{[ promptMessage ]}

Bookmark it

{[ promptMessage ]}

Lecture 2 - BCMB 3100 Lecture 2 Horton Chapter 2 Four types...

Info iconThis preview shows pages 1–6. Sign up to view the full content.

View Full Document Right Arrow Icon
BCMB 3100 – Lecture 2 Horton Chapter 2 • Four types of non-covalent interactions • Properties of the solvent of life: water • Review of acid-base concepts, pKa Noncovalent Interactions (reversible molecular interactions) • Charge-Charge (Electrostatic or ionic) • Hydrogen bonds • Van der Waals bonds • Hydrophobic interactions Noncovalent interactions are critically important to biology
Background image of page 1

Info iconThis preview has intentionally blurred sections. Sign up to view the full version.

View Full Document Right Arrow Icon
+ H N R H H - R C O O H N R H H R C O O + - 0.28 nm ~ 40 to 200 kJ mol -1 Cl -1 Na +1 Formal Charges Non-Directional Charge is delocalized until salt bridge (or ion pair) is formed. Also called salt bridge or ion-pair interactions Charge-charge interactions Due to an asymmetric distribution of atoms with different electronegativities (H < C < N < O) . sp 3 Tetrahedron (slightly distorted) CH N C O H C H R + H 3 N R C O O - μ water = 1.8 Debye μ peptide = 3.5 Debye Molecular Diploes
Background image of page 2
δ + δ - Hydrogen Bond - a bond formed by sharing a hydrogen unequally between two dipoles. Donor - the atom with a higher affinity for, and is covalently attached to the hydrogen. Donor has a partial positive charge (dipole) . Acceptor - the atom that contributes a lone pair of electrons to the H- bond. Acceptor has a partial negative charge (dipole). Hydrogen Bonds "...the significance of the hydrogen bond for physiology is greater than that of any other single structural feature.” - Linus Pauling Important H-bonds in Biology Hydrogen Bonds Found in Proteins Found in DNA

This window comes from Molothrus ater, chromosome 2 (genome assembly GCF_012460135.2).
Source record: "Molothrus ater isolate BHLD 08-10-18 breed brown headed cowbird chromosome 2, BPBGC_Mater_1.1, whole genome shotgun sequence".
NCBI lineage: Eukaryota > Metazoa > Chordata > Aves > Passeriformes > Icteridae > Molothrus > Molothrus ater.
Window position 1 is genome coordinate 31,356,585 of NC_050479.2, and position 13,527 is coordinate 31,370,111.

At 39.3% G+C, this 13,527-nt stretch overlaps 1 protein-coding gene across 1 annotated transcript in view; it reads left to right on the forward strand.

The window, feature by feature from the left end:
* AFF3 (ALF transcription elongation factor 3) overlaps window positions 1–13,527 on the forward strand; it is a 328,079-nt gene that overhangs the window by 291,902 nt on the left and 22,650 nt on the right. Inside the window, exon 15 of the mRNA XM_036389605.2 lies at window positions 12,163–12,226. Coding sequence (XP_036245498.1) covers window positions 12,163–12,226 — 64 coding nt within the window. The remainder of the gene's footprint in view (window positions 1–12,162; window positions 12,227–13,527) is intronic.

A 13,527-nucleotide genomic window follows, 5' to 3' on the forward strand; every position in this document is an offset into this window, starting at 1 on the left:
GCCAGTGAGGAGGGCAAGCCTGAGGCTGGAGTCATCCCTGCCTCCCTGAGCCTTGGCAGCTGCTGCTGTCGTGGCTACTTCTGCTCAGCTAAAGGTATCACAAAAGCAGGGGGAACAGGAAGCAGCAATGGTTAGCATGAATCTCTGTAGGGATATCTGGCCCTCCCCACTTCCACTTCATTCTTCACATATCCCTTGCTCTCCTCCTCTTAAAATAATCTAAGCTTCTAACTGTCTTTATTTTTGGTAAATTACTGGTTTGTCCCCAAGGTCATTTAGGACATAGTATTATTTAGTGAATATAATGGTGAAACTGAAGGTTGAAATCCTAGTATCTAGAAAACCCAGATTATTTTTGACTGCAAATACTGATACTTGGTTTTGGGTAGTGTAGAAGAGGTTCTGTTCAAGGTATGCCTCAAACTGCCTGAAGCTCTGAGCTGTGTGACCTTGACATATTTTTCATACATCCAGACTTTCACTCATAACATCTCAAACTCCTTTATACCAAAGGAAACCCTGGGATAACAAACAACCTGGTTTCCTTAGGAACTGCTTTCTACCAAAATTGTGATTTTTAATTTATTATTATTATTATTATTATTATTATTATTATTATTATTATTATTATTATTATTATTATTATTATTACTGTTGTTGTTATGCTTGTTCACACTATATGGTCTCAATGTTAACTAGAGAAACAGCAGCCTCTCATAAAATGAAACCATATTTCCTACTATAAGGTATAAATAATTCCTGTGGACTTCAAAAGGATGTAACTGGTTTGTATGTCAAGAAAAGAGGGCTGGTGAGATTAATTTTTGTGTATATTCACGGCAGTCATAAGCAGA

Background image of page 3

Info iconThis preview has intentionally blurred sections. Sign up to view the full version.

View Full Document Right Arrow Icon
O H H Strong Weak O H H O H H Weak 0.28 nm H-bond strength depends on: Distance D-H----A angle δ - δ - δ + O H H O H H O H H δ - δ + δ - δ - δ + δ + Hydrogen Bonds H N R R sp 2 N R H H N + R H H H sp 3 Acceptor Donor (Salt Bridge) Donor δ + sp 3 ~ 2 to 20 kJ mol -1 1. Identify the sp 3 (tetrahedral) and sp 2 (trigonal planar) atoms. 2. How many H-bonds can urea participate in? 3. Draw water molecules H-bonding to urea or the peptide. 4. Draw the approximate dipole (use the “cross-arrow”). N C N O H H H H N C N O H H H H ! + ! + ! - Urea CH N O CH H R + H 3 N R C O O - Peptide Thought problem
Background image of page 4
Remember - Molecular dipoles are due to an asymmetric distribution of atoms with different electronegativities. (H < C < N < O) C H H H H Methane? van der Waals interactions As atoms approach each other they can induce weak dipoles called van der Waal’s induced dipoles as electrons move away from the approaching atom.
Background image of page 5

Info iconThis preview has intentionally blurred sections. Sign up to view the full version.

View Full Document Right Arrow Icon
Image of page 6
This is the end of the preview. Sign up to access the rest of the document.

{[ snackBarMessage ]}